Loving Vincent (2017)

Loving Vincent is a love letter whose true recipient has been long gone: a Dutch painter, Vincent Willem Van Gogh, died of infection caused by an untreated gunshot wound, which was inflicted in uncertain circumstances in Auberge-Ravoux, a small village near Paris. Despite unanswered questions regarding what led him to an untimely death at the age of 37, the established story tells us that the ‘mad painter’ (Robert Gulaczyk), who long struggled with the crippling misery of poverty, ill-health, and isolation, pulled the trigger of a revolver and shot himself. Naturally, not everyone is content with the standard theory. The postmaster of Arles, Joseph Roulin (Chris O’Dowd), was a close friend of the painter, and after re-reading Van Gogh’s last letter addressed to him, Roulin is simply unable to believe that the Dutchman had taken his own life. Having taken possession of the painter’s recently discovered letter to his brother, Roulin insists that his wayward son, Armand (Douglas Booth), personally deliver it to the grieving sibling. Having been persuaded by his father, Armand reluctantly travels to Paris, only to discover that the rightful recipient of the letter is no more: the painter’s brother, Theo (Cezary Lukaszewicz), died six months after his brother’s death. Undeterred, Armand travels to Auberge, the town wherein the Dutchman worked until his death, to deliver the letter in question to Dr Gachet (Jerome Flynn), who was a close friend and a psychiatric doctor of the painter. By meeting the doctor, Armand also hopes to gain insight regarding the circumstances of his father’s friend’s death.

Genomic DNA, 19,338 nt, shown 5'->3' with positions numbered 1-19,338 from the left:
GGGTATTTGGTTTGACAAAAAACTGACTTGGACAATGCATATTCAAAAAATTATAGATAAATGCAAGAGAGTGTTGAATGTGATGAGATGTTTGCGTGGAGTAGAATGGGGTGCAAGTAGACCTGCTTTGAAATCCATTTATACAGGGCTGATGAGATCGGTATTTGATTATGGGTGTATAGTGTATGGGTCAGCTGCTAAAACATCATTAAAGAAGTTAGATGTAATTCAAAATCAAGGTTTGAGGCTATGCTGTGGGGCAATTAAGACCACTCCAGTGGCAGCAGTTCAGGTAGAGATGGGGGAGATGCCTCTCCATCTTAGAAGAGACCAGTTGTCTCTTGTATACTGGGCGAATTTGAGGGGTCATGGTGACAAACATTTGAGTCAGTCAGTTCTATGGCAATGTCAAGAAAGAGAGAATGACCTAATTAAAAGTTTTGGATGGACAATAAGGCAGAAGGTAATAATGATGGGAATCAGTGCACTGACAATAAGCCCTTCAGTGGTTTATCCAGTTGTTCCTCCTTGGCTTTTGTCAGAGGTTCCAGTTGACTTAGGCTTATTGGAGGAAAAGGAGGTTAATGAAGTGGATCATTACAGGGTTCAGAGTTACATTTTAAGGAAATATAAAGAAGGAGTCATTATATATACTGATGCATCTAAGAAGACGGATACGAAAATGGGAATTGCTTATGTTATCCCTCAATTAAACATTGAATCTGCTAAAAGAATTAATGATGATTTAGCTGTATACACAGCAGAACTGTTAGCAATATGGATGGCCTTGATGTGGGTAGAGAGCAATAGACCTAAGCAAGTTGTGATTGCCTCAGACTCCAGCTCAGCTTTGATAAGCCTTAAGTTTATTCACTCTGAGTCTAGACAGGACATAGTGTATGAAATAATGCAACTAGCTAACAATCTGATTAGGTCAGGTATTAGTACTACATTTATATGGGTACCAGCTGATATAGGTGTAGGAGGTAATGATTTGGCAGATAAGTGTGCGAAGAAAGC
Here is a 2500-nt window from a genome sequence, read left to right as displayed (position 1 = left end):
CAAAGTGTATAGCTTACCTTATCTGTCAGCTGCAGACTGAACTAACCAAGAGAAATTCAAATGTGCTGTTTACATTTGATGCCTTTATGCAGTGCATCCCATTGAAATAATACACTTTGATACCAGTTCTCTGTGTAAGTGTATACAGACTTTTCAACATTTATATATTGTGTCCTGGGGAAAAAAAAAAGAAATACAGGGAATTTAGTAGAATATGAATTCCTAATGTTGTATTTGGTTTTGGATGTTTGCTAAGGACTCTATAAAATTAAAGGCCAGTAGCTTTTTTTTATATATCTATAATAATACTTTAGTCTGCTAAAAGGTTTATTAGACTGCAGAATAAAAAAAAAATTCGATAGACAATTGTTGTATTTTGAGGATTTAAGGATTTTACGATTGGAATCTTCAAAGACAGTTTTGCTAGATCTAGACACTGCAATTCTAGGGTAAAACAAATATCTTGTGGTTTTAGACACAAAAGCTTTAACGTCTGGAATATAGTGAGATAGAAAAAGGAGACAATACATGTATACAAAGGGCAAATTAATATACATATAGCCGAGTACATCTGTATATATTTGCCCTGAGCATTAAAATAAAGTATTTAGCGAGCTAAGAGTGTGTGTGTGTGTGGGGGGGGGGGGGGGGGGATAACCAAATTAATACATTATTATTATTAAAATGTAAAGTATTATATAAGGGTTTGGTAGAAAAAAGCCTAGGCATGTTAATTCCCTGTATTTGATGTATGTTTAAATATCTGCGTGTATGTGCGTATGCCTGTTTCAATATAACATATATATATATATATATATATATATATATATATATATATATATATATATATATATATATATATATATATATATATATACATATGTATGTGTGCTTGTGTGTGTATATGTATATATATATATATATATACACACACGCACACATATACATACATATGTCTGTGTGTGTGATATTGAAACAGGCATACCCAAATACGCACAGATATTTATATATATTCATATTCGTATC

The rest of the story evolves around Armand’s quest: he transforms himself from a reluctant messenger to a man on a mission to discover the truth about the circumstances of the painter’s demise. In Auberge, Armand encounters locals who share various home-brew-theories regarding the manner in which the painter died. For example, Adeline Ravoux (Eleanor Tomlinson), the inn keeper’s daughter whose entire family befriended the painter, has been harbouring suspicions on Dr Gachet based on some strange behaviour on his part, witnessed shortly prior to Van Gogh’s death. A local doctor also shares his forensic analysis to Armand. In his expert opinion, the bullet that wounded Van Gogh could not be fired by the painter himself: he must have been shot by a third party. In addition, there is an intrigue of the Dutchman’s rare ‘friendship’ with a young woman, Marguerite (Saoirse Ronan), Dr Gachet’s withdrawn daughter, who daily brings flowers to the painter’s grave. Whilst Dr Gachet has been the artist’s friend and psychiatrist, it was widely reported that he and the Dutchman had a turbulent fallout right before the fateful incident took place. Yet, despite all the investigations undertaken, as Armand delves deeper into the intrigue, the inquiry reveals more about his interlocutors than the painter himself. Then how could this quasi-detective story, though impressively painted, framed, and directed, emerge as a genuinely moving tribute to Van Gogh’s art and life? The answer to this question is expressed by the title of this cinematic gem: Loving Vincent is really a loving tribute to the life and the spirit of a person whose pursuit of ’truth’ made it impossible to function in the world despite, and because of, his unparalleled inability not to appreciate every aspect of it.